This function implements the profile likelihood approach in Tweedie compound Poisson generalized linear models. First, the index and the dispersion parameters are estimated  by maximizing (numerically) the profile likelihood (profile out the mean parameters as they are determined for a given value of the index parameter). Then the mean parameters are estimated using a GLM with the above-estimated index parameter. To compute the profile likelihood, one must resort to numerical methods provided in the  \code{tweedie} package for approximating the density of the compound Poisson distribution. Indeed, the function  \code{\link[tweedie]{tweedie.profile}} in that package makes available the profile likelihood approach. The \code{cpglm} function  differs from \code{\link[tweedie]{tweedie.profile}} in two aspects. First, the user does not need to specify the grid of possible values the index parameter can take. Rather, the optimization of the profile likelihood is automated.   Second, big data sets can be handled where the \code{bigglm} function from the \code{biglm} package is used in fitting GLMs. The \code{bigglm} is invoked when the argument \code{chunksize} is greater than 0. It is also to be noted that only MLE estimate for the dispersion parameter is included here, while \code{\link[tweedie]{tweedie.profile}} provides several other possibilities.

The package used to implement a second approach using the Monte Carlo EM algorithm, but it is now removed because it does not offer obvious advantages over the profile likelihood approach for this model.

The \code{control} argument is a list that can supply various controlling elements used in the optimization process, and it has the following components:
\item{\code{bound.p}}{a vector of lower and upper bounds for the index parameter \eqn{p} used in the optimization. The default is \code{c(1.01, 1.99)}. }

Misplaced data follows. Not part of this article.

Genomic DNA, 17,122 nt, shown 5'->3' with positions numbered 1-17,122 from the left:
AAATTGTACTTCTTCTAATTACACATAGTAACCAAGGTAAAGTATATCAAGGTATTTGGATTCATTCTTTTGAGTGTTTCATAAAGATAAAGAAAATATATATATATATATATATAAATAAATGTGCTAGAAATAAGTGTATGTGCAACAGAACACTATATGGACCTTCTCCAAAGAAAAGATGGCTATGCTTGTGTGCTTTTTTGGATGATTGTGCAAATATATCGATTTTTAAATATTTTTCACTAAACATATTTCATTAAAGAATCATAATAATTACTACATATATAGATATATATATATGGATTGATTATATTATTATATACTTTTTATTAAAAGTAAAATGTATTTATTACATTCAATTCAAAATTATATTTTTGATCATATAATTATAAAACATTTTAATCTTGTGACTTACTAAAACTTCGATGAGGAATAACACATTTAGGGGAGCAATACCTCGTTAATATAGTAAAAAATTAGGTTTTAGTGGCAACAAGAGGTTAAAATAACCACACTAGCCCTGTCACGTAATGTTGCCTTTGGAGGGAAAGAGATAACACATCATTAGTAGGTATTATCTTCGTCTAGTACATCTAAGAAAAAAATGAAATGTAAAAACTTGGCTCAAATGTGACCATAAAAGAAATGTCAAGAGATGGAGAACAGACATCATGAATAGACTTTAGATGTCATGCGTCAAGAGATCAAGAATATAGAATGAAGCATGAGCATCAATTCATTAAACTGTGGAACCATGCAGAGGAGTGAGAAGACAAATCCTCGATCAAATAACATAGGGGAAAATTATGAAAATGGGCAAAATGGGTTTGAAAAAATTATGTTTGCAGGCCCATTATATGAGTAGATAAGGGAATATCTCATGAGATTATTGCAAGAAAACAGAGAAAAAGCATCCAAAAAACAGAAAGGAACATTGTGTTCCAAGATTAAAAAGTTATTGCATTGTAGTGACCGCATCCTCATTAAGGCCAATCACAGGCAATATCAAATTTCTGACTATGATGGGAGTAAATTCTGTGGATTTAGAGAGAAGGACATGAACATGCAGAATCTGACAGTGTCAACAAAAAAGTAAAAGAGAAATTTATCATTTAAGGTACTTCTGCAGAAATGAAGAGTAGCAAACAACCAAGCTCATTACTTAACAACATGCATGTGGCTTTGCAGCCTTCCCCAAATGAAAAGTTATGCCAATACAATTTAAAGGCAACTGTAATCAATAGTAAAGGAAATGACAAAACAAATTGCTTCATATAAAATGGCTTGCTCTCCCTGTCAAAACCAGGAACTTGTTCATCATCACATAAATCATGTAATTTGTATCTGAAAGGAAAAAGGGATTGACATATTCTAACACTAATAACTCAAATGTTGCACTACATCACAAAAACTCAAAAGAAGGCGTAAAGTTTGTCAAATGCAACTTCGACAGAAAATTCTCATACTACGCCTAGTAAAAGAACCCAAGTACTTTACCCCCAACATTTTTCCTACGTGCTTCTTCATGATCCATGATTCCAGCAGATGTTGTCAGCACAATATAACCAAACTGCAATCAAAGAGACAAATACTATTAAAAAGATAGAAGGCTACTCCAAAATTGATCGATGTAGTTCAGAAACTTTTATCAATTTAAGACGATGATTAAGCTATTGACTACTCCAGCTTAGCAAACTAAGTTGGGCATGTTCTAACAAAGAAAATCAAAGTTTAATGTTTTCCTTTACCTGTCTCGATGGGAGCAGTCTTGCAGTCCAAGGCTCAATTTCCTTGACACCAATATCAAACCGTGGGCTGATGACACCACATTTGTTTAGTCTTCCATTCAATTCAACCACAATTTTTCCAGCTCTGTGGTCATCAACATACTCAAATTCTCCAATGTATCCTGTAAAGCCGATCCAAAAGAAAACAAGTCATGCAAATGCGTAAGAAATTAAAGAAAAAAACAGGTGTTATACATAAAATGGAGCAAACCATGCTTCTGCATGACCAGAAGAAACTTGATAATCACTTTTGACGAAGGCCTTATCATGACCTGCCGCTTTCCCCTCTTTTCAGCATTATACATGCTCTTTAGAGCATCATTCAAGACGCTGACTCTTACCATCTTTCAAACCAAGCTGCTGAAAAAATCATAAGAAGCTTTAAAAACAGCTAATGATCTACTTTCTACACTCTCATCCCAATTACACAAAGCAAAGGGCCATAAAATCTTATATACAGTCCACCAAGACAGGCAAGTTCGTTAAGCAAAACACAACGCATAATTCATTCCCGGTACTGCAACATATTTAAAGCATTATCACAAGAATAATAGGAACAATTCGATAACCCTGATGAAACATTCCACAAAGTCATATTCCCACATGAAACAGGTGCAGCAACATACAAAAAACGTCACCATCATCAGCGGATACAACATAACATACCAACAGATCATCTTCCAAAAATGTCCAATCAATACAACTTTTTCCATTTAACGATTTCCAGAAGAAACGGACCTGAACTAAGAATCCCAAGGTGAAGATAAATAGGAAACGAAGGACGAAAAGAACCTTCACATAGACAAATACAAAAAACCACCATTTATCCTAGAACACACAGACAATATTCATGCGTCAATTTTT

\item{\code{trace}}{if greater than 0, tracing information on the progress of the fitting is produced. For \code{optimizer = "nlminb"} or \code{optimizer = "L-BFGS-B"}, this is the same as the \code{trace} control parameter, and for \code{optimizer = "bobyqa"}, this is the same as the \code{iprint} control parameter. See the corresponding documentation for details. 
\item{\code{max.iter}}{maximum number of iterations allowed in the optimization. The default is \code{300}. }
\item{\code{}}{maximum number of function evaluations allowed in the optimizer. The default is \code{2000}.}


  \code{cpglm} returns an object of class \code{"cpglm"}. See \code{\link{cpglm-class}} for details of the return values as well as various methods available for this class. 

\cite{ Dunn, P.K. and Smyth, G.K. (2005). Series evaluation of Tweedie exponential dispersion models densities. \emph{Statistics and Computing}, 15, 267-280.}

Wayne (Yanwei) Zhang \email{}

The users are recommended to see the documentation for \code{\link{cpglm-class}}, \code{\link[stats]{glm}}, \code{\link[statmod]{tweedie}}, and \code{\link[tweedie]{tweedie.profile}} for related information.


fit1 <- cpglm(RLD ~ factor(Zone) * factor(Stock),
  data = FineRoot)
# residual and qq plot
parold <- par(mfrow = c(2, 2), mar = c(5, 5, 2, 1))
# 1. regular plot
r1 <- resid(fit1) / sqrt(fit1$phi)
plot(r1 ~ fitted(fit1), cex = 0.5)
qqnorm(r1, cex = 0.5)
# 2. quantile residual plot to avoid overlapping
u <- tweedie::ptweedie(fit1$y, fit1$p, fitted(fit1), fit1$phi)
u[fit1$y == 0] <- runif(sum(fit1$y == 0), 0, u[fit1$y == 0])
r2 <- qnorm(u)
plot(r2 ~ fitted(fit1), cex = 0.5)
qqnorm(r2, cex = 0.5)

# use bigglm 
fit2 <- cpglm(RLD ~ factor(Zone), 
  data = FineRoot, chunksize = 250)

% Add one or more standard keywords, see file 'KEYWORDS' in the
% R documentation directory.
\keyword{ models}